Wednesday, April 16, 2008

Union seeking rich person to purchase daily newspaper

Published in the Portland Phoenix

Newspaper employees, 600 +/-, and their labor union in search of rich, secure sugar daddy (or mommy, or daddies, or mommies, or some of each) for long-term relationship to provide stability, income, employment.

The union representing most of the employees at the Portland Press Herald/Maine Sunday Telegram and its sister paper, the Waterville-based Morning Sentinel, is hoping to find a wealthy local resident (or more than one) to put up the cash that would enable the union, Portland Newspaper Guild Local 128, to buy the papers (and the Augusta-based Kennebec Journal, whose workers are in a different union) from the Seattle Times Company, controlled by the Blethen family, which has owned the Maine papers for the past decade.

The union took out a color ad in Sunday’s paper, asking for people to “invest in local news.” Union officials wouldn’t say how much they paid for the ad, but admitted the paper gave them a discount from the “open rate,” which is the rate charged to one-time advertisers who walk in off the street. The cheapest possible rate, according to the Press Herald’s official rate information, is the 53-percent discount given to the paper’s largest contract advertisers, which would have totaled $3907.50 for the union ad.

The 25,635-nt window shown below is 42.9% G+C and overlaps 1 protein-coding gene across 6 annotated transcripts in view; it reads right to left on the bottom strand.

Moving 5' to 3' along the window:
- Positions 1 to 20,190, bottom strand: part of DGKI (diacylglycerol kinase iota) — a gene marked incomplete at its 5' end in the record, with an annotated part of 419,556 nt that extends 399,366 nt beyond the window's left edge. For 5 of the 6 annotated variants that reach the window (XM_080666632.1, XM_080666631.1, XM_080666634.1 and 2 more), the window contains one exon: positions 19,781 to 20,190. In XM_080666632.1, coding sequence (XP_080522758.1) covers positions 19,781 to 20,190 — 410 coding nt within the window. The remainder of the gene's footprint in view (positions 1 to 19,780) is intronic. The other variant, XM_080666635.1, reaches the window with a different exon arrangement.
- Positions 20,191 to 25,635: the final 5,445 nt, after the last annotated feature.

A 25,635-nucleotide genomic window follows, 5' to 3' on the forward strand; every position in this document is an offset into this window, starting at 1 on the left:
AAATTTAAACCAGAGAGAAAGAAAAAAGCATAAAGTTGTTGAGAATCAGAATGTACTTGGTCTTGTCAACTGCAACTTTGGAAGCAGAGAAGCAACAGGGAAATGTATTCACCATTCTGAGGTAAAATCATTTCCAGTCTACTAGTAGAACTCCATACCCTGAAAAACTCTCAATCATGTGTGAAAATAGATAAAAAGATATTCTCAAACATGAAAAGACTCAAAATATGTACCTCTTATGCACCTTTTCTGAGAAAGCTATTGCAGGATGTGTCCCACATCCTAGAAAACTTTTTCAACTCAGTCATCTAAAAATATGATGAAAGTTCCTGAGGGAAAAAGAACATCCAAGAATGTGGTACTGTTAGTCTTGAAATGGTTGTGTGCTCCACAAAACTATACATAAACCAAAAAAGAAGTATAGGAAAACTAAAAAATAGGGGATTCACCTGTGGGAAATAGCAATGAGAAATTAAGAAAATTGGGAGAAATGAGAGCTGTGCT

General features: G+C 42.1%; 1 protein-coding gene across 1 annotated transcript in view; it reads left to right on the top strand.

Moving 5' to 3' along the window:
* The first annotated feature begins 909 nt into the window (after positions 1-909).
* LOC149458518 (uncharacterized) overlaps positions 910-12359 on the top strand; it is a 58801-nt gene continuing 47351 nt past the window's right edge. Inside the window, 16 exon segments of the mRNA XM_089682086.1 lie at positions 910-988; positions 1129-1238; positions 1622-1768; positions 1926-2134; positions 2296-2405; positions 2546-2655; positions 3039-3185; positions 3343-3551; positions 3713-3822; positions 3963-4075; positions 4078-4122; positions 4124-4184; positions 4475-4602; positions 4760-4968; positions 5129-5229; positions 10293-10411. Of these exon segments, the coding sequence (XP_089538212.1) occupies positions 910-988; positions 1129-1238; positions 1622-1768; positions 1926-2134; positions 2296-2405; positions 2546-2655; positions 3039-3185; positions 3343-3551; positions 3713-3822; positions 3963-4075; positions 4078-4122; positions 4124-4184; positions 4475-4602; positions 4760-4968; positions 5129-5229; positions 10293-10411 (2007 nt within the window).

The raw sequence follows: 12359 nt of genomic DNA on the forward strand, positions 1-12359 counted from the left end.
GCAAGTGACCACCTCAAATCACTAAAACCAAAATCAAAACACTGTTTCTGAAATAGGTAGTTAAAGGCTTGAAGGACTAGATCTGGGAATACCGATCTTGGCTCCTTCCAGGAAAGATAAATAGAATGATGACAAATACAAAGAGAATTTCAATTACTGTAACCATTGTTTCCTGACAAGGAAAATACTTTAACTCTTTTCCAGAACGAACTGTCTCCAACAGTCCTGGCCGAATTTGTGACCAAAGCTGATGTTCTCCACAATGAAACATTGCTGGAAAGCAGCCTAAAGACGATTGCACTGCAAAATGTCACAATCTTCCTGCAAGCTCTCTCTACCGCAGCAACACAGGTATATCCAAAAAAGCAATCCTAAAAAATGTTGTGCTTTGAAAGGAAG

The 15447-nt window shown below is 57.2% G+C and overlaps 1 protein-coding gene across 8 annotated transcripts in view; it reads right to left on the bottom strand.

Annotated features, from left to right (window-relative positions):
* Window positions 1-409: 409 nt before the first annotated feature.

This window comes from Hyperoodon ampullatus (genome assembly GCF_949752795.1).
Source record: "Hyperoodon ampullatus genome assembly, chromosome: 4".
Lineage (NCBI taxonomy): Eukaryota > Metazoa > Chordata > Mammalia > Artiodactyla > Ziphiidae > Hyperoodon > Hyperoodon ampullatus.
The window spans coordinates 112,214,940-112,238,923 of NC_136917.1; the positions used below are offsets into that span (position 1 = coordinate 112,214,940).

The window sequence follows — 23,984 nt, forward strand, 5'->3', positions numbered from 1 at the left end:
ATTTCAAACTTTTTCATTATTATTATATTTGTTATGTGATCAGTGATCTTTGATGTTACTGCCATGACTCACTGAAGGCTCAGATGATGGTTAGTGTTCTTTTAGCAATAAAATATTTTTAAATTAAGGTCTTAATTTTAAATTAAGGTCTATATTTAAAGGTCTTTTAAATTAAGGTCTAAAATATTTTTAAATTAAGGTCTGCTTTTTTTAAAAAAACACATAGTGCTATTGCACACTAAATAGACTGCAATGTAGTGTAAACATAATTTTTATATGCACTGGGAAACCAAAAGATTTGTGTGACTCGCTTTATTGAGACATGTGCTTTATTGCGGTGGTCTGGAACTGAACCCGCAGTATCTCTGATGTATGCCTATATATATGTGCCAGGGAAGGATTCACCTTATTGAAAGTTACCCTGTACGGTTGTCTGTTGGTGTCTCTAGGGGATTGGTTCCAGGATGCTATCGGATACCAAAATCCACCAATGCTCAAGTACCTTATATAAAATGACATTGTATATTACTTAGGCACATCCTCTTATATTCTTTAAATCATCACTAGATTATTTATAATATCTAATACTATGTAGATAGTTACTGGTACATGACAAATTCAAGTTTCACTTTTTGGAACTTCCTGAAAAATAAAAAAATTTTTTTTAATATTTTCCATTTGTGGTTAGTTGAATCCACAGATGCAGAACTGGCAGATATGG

At a union press conference Monday — attended by several Press Herald reporters, none of whom took notes — Local 128 administrative officer CJ Betit (a former sports staffer at the paper) said the union is “hopeful in partnering with local investors,” though neither Betit nor other union officials, nor the consultant the union has hired to help construct a bid, would say how much money they’re seeking from contributors.

But the consultant, Chris Mackin, said anyone who comes forward would have to be looking for lower profit margins than Wall Street has sought from publicly traded newspaper stocks in recent years. “I think we’re really headed into a new era of newspaper ownership,” said Mackin (president of Ownership Associates, a Massachusetts firm specializing in employee-ownership arrangements), an era in which private investors partner with employees at newspapers and other media organizations to keep them going, at more modest rates of return than the double-digit newspaper profits of the ’80s and ’90s.

The union’s bid is moving slowly — Mackin said they have not yet signed a non-disclosure agreement, which would allow him to see confidential Blethen financial information that would inform a bid price. Such an agreement, Mackin said, might include a provision that would bar him from disclosing specific details to Betit or other union leaders. Mackin said he had made similar arrangements when representing unions in other deals.

James Oldershaw, vice-president of Dirks, Van Essen & Murray, the New Mexico-based broker the Blethens are using to handle the sale, refused to comment “on any aspect of the sale,” including whether the company would allow union representatives to see internal financial information, or any timetable for further progress toward finding a buyer.

Also on Monday, the union signaled its intention to play a role in any deal, sending to its members a copy of a letter Betit sent last week to Press Herald labor-relations director Maryann Kelly, warning that any prospective buyer would have to agree to the terms of the union’s contract — which was negotiated earlier this year and runs through May 31, 2011 — and citing a 2007 federal arbitrator's ruling that a Connecticut newspaper’s buyer had to preserve the union contract as a condition of the sale.

Wednesday, April 9, 2008

Press Releases: Staying focused

Published in the Portland Phoenix